Well, let us look at the time and the occasion of this writing. We have pointed out that the date of John's writing was at the close of the apostolic era. All that we have in the book of the Acts was history. All that we have in the Epistles of Paul and the others stands on record as an accomplished thing and the unveiling of Divine purpose. It is on hand. Now John comes right in and, in effect, he says: "You have all that. You know all that. That has been deposited with you. Now, then, what about it?" It is a call back, or a call up, to all that the church has received. It is a challenge at this time to the Lord's people, to the church of Jesus Christ, to come right into line with all that has been given, because the Lord, having given, holds His people responsible for all that.

He goes on with the book of the Revelation, and when at the opening of that Book he calls the churches into question before the Risen Lord, he does so on the ground purely that the apostle Paul had given to those churches in Asia (which he had been instrumental in bringing into being), a full-orbed revelation of Jesus Christ. And now the risen Lord is calling them to account for all that Paul taught them. And it is most impressive; it is solemn, but it is encouraging. You know that one of the last things that Paul said about his ministry was: "All that are in Asia turned away from me" (2 Tim. 1:15). "They have repudiated me. They have discredited me. They have closed down on my ministry in Asia." Now: "John to the seven churches which are in Asia" (Revelation 1:4). But it is not John, it is the risen Lord through John to the seven churches in Asia, and it is as though the risen Lord there in Chapter 1 of the Revelation is saying: "Oh, but, churches in Asia, you are not going to get away with it like that. You may repudiate My servant. You may turn from him, but it is with Me you have to reckon. It was I who spoke through him, who worked through him. It is with Me that you have to reckon". Now that is encouraging for any servant of God who has been faithful and has suffered discrediting and repudiating. But it is very challenging and very solemn that the Lord never lets anybody get away with anything that He has given without, sooner or later, calling upon them to answer to Him for that trust. There comes a time when the Lord does that.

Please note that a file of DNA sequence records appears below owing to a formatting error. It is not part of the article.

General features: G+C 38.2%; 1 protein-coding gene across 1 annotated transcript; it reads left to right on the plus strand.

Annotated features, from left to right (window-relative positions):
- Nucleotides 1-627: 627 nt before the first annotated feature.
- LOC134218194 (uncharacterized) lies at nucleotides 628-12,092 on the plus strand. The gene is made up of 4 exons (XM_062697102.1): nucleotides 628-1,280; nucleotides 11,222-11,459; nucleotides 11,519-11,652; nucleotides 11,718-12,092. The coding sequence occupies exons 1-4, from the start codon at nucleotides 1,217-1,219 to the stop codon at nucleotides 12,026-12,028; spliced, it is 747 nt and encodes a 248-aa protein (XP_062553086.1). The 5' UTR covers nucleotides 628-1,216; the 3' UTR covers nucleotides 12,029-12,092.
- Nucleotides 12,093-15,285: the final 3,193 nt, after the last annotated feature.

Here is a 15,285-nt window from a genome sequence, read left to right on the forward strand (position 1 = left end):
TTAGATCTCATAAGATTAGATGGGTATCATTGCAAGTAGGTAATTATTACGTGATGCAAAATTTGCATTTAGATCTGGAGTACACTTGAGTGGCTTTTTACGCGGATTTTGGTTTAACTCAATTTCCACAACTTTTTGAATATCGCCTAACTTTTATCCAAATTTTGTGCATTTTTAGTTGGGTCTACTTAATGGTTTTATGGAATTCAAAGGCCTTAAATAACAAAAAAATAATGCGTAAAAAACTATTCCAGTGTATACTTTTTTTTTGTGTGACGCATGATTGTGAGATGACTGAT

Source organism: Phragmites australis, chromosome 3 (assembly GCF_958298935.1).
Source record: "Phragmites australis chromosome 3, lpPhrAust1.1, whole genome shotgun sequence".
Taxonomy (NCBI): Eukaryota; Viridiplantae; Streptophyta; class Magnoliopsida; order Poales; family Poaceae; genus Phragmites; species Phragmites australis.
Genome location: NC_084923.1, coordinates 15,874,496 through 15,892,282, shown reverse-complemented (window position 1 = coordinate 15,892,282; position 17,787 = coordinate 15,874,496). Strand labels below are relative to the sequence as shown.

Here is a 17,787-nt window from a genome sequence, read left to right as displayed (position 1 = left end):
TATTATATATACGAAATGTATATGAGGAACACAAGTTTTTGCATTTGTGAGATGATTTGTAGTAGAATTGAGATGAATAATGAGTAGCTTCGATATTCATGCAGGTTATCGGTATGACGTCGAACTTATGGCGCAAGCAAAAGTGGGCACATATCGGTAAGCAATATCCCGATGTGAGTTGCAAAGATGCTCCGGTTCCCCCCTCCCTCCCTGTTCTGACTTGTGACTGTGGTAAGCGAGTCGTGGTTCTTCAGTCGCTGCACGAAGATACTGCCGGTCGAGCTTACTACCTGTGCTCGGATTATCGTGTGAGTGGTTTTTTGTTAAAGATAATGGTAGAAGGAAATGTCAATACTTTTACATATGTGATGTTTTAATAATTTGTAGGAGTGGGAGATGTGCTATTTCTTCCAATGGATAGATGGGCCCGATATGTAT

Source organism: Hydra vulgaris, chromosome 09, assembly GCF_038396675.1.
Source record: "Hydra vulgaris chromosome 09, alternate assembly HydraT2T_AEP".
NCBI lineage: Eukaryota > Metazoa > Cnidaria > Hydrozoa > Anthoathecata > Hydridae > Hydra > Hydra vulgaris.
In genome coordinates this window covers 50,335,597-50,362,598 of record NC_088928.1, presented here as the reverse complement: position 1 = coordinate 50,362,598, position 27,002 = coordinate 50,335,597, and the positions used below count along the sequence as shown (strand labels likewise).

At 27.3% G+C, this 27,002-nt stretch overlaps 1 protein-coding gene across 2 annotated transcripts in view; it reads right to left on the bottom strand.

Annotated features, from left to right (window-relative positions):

But what about this occasion? Well, it is perfectly clear from these letters and the Revelation, and it is implied by the Gospel, that a state of spiritual decline had set in; a state of spiritual change. Those former days of glory in the church were passing, but they had not passed. All that devotion, faithfulness, willingness to suffer, was passing. Declension had set in and a big change was coming over Christianity at the time that John was writing. It was a change of loss of standard, loss of calibre, loss of purity, loss of first love. It was a time when pagan ideas were invading the church and Christianity. Strange, mysterious kinds of teachings from paganism were coming in and being made a part of Christian teaching. And this was destroying the absolute purity of the gospel and of the faith and of the life of believers. That clearness and transparency of testimony and of life which had marked the early days was giving place to spiritual mixture, and whenever mixture comes in there is always confusion. And you can discern how much confusion there was by reading this short letter. How much here indicates that the Lord's people were in a state of confusion born of this mixture which had come into Christianity!